Secretary of State Alexander M. Haig Jr. is putting out the word that mistakes by the Pentagon are responsible for some of the growing difficulties of the proposed sale of sophisticated military aircraft to Saudi Arabia.
Haig's version of the tangled Saudi aircraft deal was made known as the Reagan administration approached a decision to postpone all or part of the controversial deal in order to avert rejection of the plan on Capitol Hill. In an interview yesterday with ABC television, Haig said congressional disapproval of the aircraft sales "would represent a grievous setback in American relationships with Saudi Arabia."
As the political difficulties have mounted, various individuals and departments within the administration have begun to distance themselves from responsibility for decisions to press ahead with the aircraft deal, especially the sale of five highly sophisticated AWACS reconnaissance airplanes.
Haig's contribution came at a breakfast meeting yesterday with several diplomatic reporters. Some of his comments originally were "on the record," but later the State Department insisted that none of the secretary's remarks be attributed to him directly.
James McCartney, of Knight-Ridder Newspapers, one of the reporters who attended the breakfast, wrote that "Haig is known to believe that the Israelis have a legitimate complaint about (the) controversial new aircraft sales package for Saudi Arabia because the United States did not tell them about it in advance."
"Haig believes that a mistake was made and that the Pentagon is responsible," McCartney reported.
McCartney's account went on to report that the Israelis initially had been told the administration was considering selling the Saudis smaller and less sophisticated reconnaissance aircraft, "but they learned two weeks ago that the actual plan, put together in the Pentagon, called for the sale of five highly sophisticated airborne warning and control planes, known as AWACS."
"Pentagon officials, Haig believes, went ahead on their own to sew up the Saudi arms deal without consulting top civilian officials in the administration," according to McCartney.
The conflict within the administration about how and when to proceed is reported by various sources to have come to a head in a National Security Council meeting at the White House April 1, two days before Haig's departure on a whirlwind trip to Israel, Saudi Arabia and other Middle East and European nations.
In most of these accounts, Haig is depicted as having been more cautious about quick decisions on the Saudi sales than was Secretary of Defense Caspar W. Weinberger or military officials. Haig reportedly was concerned about the Israeli reaction and the political problems of the aircraft sales package on Capitol Hill.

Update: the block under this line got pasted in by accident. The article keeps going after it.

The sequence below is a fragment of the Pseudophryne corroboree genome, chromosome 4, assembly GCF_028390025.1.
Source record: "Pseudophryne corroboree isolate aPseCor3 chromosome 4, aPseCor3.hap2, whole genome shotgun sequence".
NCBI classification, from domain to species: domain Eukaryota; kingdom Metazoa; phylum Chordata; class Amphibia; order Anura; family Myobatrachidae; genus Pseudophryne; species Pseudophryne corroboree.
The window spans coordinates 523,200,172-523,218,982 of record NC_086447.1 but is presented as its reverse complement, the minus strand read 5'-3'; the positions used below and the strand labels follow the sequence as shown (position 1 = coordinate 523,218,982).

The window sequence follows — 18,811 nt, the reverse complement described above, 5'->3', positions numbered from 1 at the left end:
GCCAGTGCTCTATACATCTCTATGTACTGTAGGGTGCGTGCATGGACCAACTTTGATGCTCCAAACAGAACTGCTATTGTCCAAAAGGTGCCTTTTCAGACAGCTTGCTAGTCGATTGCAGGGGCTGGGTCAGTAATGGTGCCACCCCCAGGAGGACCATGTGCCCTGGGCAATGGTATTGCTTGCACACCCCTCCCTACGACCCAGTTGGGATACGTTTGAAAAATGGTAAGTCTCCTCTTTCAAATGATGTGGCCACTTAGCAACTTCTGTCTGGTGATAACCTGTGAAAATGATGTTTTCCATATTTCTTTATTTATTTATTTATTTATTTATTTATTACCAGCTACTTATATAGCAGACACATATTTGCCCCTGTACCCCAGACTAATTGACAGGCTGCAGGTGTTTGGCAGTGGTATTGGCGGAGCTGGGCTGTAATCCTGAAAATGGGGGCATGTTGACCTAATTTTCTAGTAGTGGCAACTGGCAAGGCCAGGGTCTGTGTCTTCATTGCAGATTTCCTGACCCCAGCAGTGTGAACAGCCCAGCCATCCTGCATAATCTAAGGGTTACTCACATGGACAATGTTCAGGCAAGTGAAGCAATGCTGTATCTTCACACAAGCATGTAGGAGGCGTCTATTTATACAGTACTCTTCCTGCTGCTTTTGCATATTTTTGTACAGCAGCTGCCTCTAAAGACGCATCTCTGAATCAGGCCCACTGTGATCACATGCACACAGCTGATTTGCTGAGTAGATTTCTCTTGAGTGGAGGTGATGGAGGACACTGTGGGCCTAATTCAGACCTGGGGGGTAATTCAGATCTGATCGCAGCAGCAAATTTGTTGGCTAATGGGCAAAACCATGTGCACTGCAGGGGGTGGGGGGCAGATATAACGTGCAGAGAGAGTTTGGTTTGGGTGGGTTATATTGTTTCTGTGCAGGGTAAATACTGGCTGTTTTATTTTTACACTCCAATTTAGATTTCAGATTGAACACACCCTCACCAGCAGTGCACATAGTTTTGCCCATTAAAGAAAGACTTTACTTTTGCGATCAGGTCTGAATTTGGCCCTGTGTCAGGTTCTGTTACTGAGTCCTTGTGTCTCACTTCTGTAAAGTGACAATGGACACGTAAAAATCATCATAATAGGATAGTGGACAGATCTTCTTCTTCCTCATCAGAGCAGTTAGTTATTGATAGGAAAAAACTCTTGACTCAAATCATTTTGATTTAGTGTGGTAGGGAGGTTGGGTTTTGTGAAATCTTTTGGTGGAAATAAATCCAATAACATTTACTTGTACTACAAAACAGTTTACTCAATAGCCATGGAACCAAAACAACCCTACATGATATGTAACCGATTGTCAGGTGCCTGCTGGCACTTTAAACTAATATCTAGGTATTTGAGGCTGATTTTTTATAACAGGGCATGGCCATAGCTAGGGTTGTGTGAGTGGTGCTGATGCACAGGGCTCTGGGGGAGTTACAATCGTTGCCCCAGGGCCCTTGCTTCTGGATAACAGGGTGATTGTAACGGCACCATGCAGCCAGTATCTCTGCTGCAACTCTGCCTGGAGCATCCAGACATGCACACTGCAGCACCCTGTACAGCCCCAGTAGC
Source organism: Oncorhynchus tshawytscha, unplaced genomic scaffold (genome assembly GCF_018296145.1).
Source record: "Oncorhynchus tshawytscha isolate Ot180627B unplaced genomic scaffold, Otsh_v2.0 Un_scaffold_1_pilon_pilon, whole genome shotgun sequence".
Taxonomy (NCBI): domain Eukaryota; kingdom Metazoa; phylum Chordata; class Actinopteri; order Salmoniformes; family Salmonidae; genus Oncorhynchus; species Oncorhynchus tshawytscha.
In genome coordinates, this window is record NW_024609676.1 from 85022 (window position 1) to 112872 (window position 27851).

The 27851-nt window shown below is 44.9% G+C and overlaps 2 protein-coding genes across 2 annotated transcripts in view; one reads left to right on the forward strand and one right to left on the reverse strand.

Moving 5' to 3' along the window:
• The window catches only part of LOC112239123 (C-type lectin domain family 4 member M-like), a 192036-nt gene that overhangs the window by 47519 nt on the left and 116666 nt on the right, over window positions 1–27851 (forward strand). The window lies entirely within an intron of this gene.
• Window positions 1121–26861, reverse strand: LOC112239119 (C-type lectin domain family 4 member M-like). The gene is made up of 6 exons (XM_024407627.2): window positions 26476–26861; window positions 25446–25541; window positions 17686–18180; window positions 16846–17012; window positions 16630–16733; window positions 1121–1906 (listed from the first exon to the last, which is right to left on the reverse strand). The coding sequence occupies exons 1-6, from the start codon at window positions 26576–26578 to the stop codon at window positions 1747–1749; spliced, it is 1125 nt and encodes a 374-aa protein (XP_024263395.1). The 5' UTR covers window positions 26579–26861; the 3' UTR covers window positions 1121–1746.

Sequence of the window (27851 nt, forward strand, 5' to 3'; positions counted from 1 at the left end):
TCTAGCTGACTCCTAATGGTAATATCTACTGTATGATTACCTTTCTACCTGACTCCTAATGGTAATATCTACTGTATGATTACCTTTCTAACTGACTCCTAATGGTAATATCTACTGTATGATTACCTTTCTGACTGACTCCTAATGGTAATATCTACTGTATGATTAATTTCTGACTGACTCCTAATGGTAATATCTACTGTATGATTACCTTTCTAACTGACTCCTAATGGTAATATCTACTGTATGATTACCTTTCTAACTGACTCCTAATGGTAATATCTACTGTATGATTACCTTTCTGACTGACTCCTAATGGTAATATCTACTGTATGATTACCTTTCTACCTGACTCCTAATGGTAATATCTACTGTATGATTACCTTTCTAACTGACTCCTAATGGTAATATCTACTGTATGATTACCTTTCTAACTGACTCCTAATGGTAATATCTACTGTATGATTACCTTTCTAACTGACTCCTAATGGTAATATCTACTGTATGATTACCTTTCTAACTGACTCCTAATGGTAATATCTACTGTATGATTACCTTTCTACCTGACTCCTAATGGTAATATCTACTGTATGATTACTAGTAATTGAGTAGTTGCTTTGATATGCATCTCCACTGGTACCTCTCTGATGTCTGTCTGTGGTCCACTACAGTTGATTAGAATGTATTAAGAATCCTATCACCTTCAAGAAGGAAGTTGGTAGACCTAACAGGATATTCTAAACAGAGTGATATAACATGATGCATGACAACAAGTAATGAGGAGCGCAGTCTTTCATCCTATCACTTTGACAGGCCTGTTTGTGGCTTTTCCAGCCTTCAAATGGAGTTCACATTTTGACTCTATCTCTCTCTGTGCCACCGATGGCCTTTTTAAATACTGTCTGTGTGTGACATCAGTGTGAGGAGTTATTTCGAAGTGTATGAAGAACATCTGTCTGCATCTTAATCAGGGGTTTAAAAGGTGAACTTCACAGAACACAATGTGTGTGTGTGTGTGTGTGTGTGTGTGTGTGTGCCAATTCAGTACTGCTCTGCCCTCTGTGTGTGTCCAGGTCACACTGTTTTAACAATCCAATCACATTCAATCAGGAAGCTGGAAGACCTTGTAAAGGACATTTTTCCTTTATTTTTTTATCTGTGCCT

The Pentagon, on the other hand, is reported to have already worked out the AWACS sale on a tentative basis in Washington discussions with a high-ranking Saudi Air Force official, Col. Fahd Abdallah. The Air Force is reported to have been particularly anxious to sell AWACS to the Saudis to help defray the high cost and increase the production run of the sophisticated plane.
Israeli officials had indicated that they might not make a serious fight against other elements of the proposed Saudi sales package, such as range-extending fuel tanks and air-to-air missiles for the F15 warplanes provided by the U.S. But the AWACS, with advanced radars capable of monitoring Israeli military air traffic, presented a greater military concern to the Jewish state and a more powerful political issue.
Former Israeli Foreign Minister Abba Eban, making this point to reporters who accompanied Haig to Israel two weeks ago, said "the idea of Arab eyes scrutinizing us is scary."
Officials on all sides of the policy debate have conceded there was little attempt before the April 1 decision to explore the congressional reaction. Had this been done, it seems clear, the Reagan administration would have been much more cautious.
In his ABC Television interview, Haig told correspondent Barrie Dunsmore that no decision has been made about when to submit the Saudi sales to Congress, and he seemed to hint that the administration would not go ahead until it was confident of support. "I don't think we will proceed on the assumption that we're going to lose," he said.
Asked about his relationship with senior White House advisers, Haig said they are "very, very good at the moment."